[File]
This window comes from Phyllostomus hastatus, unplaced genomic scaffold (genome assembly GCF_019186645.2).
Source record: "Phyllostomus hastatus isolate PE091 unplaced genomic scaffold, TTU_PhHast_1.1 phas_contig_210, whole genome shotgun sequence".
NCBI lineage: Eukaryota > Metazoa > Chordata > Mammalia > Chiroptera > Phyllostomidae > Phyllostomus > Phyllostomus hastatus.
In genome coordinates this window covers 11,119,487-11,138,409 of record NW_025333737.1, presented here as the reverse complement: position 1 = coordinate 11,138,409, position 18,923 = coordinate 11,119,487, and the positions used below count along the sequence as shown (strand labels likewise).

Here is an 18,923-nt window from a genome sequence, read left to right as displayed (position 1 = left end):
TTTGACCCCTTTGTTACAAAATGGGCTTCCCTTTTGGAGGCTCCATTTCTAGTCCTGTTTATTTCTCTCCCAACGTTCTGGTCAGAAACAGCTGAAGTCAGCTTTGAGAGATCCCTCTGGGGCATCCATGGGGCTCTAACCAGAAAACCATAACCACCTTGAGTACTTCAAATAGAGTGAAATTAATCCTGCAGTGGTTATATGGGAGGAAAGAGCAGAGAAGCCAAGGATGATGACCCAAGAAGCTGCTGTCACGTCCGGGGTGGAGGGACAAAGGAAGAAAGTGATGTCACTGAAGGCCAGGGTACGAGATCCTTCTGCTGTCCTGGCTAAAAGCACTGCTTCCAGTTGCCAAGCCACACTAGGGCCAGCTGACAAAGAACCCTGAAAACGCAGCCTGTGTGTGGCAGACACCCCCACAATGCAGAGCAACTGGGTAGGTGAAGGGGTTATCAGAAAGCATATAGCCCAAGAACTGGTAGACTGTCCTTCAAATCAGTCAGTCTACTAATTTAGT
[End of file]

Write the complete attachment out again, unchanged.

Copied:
This window comes from Phyllostomus hastatus, unplaced genomic scaffold (genome assembly GCF_019186645.2).
Source record: "Phyllostomus hastatus isolate PE091 unplaced genomic scaffold, TTU_PhHast_1.1 phas_contig_210, whole genome shotgun sequence".
NCBI lineage: Eukaryota > Metazoa > Chordata > Mammalia > Chiroptera > Phyllostomidae > Phyllostomus > Phyllostomus hastatus.
In genome coordinates this window covers 11,119,487-11,138,409 of record NW_025333737.1, presented here as the reverse complement: position 1 = coordinate 11,138,409, position 18,923 = coordinate 11,119,487, and the positions used below count along the sequence as shown (strand labels likewise).

Here is an 18,923-nt window from a genome sequence, read left to right as displayed (position 1 = left end):
TTTGACCCCTTTGTTACAAAATGGGCTTCCCTTTTGGAGGCTCCATTTCTAGTCCTGTTTATTTCTCTCCCAACGTTCTGGTCAGAAACAGCTGAAGTCAGCTTTGAGAGATCCCTCTGGGGCATCCATGGGGCTCTAACCAGAAAACCATAACCACCTTGAGTACTTCAAATAGAGTGAAATTAATCCTGCAGTGGTTATATGGGAGGAAAGAGCAGAGAAGCCAAGGATGATGACCCAAGAAGCTGCTGTCACGTCCGGGGTGGAGGGACAAAGGAAGAAAGTGATGTCACTGAAGGCCAGGGTACGAGATCCTTCTGCTGTCCTGGCTAAAAGCACTGCTTCCAGTTGCCAAGCCACACTAGGGCCAGCTGACAAAGAACCCTGAAAACGCAGCCTGTGTGTGGCAGACACCCCCACAATGCAGAGCAACTGGGTAGGTGAAGGGGTTATCAGAAAGCATATAGCCCAAGAACTGGTAGACTGTCCTTCAAATCAGTCAGTCTACTAATTTAGT